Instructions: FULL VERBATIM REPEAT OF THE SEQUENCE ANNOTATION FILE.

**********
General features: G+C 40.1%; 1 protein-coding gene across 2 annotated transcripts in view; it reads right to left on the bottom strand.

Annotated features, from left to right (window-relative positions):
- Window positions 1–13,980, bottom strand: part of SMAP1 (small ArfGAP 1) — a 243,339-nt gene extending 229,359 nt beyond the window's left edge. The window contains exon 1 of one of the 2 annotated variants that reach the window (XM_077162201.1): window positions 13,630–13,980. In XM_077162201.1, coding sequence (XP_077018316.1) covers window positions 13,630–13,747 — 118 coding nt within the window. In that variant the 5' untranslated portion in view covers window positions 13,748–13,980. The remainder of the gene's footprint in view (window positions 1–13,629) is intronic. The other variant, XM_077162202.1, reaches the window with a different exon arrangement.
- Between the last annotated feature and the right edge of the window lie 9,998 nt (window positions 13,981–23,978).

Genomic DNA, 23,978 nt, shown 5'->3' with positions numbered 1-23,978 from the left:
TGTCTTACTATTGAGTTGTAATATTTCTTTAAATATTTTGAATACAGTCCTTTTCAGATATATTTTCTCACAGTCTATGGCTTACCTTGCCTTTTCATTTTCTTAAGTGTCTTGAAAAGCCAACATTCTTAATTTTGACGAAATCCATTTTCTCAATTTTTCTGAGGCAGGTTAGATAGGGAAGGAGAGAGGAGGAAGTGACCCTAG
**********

General features: G+C 40.1%; 1 protein-coding gene across 2 annotated transcripts in view; it reads right to left on the bottom strand.

Annotated features, from left to right (window-relative positions):
- Window positions 1–13,980, bottom strand: part of SMAP1 (small ArfGAP 1) — a 243,339-nt gene extending 229,359 nt beyond the window's left edge. The window contains exon 1 of one of the 2 annotated variants that reach the window (XM_077162201.1): window positions 13,630–13,980. In XM_077162201.1, coding sequence (XP_077018316.1) covers window positions 13,630–13,747 — 118 coding nt within the window. In that variant the 5' untranslated portion in view covers window positions 13,748–13,980. The remainder of the gene's footprint in view (window positions 1–13,629) is intronic. The other variant, XM_077162202.1, reaches the window with a different exon arrangement.
- Between the last annotated feature and the right edge of the window lie 9,998 nt (window positions 13,981–23,978).

Genomic DNA, 23,978 nt, shown 5'->3' with positions numbered 1-23,978 from the left:
TGTCTTACTATTGAGTTGTAATATTTCTTTAAATATTTTGAATACAGTCCTTTTCAGATATATTTTCTCACAGTCTATGGCTTACCTTGCCTTTTCATTTTCTTAAGTGTCTTGAAAAGCCAACATTCTTAATTTTGACGAAATCCATTTTCTCAATTTTTCTGAGGCAGGTTAGATAGGGAAGGAGAGAGGAGGAAGTGACCCTAG